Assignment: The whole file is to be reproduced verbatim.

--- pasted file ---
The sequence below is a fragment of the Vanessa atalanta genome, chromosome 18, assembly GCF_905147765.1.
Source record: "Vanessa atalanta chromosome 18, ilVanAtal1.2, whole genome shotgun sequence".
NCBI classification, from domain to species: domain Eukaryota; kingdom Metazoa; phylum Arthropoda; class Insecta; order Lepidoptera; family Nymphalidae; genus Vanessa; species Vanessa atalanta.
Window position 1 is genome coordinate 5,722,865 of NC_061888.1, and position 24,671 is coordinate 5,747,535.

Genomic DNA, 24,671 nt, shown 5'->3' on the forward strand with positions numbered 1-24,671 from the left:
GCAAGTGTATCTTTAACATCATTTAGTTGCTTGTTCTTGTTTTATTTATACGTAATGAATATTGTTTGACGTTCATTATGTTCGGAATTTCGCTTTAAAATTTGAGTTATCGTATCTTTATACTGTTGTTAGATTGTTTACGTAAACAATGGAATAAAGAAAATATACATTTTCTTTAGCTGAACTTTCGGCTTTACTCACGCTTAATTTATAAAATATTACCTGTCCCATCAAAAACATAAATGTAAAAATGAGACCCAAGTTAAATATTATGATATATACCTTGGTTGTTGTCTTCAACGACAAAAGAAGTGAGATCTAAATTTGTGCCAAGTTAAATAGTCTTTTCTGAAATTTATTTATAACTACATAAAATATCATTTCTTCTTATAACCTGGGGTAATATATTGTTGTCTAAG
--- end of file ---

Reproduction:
The sequence below is a fragment of the Vanessa atalanta genome, chromosome 18, assembly GCF_905147765.1.
Source record: "Vanessa atalanta chromosome 18, ilVanAtal1.2, whole genome shotgun sequence".
NCBI classification, from domain to species: domain Eukaryota; kingdom Metazoa; phylum Arthropoda; class Insecta; order Lepidoptera; family Nymphalidae; genus Vanessa; species Vanessa atalanta.
Window position 1 is genome coordinate 5,722,865 of NC_061888.1, and position 24,671 is coordinate 5,747,535.

Genomic DNA, 24,671 nt, shown 5'->3' on the forward strand with positions numbered 1-24,671 from the left:
GCAAGTGTATCTTTAACATCATTTAGTTGCTTGTTCTTGTTTTATTTATACGTAATGAATATTGTTTGACGTTCATTATGTTCGGAATTTCGCTTTAAAATTTGAGTTATCGTATCTTTATACTGTTGTTAGATTGTTTACGTAAACAATGGAATAAAGAAAATATACATTTTCTTTAGCTGAACTTTCGGCTTTACTCACGCTTAATTTATAAAATATTACCTGTCCCATCAAAAACATAAATGTAAAAATGAGACCCAAGTTAAATATTATGATATATACCTTGGTTGTTGTCTTCAACGACAAAAGAAGTGAGATCTAAATTTGTGCCAAGTTAAATAGTCTTTTCTGAAATTTATTTATAACTACATAAAATATCATTTCTTCTTATAACCTGGGGTAATATATTGTTGTCTAAG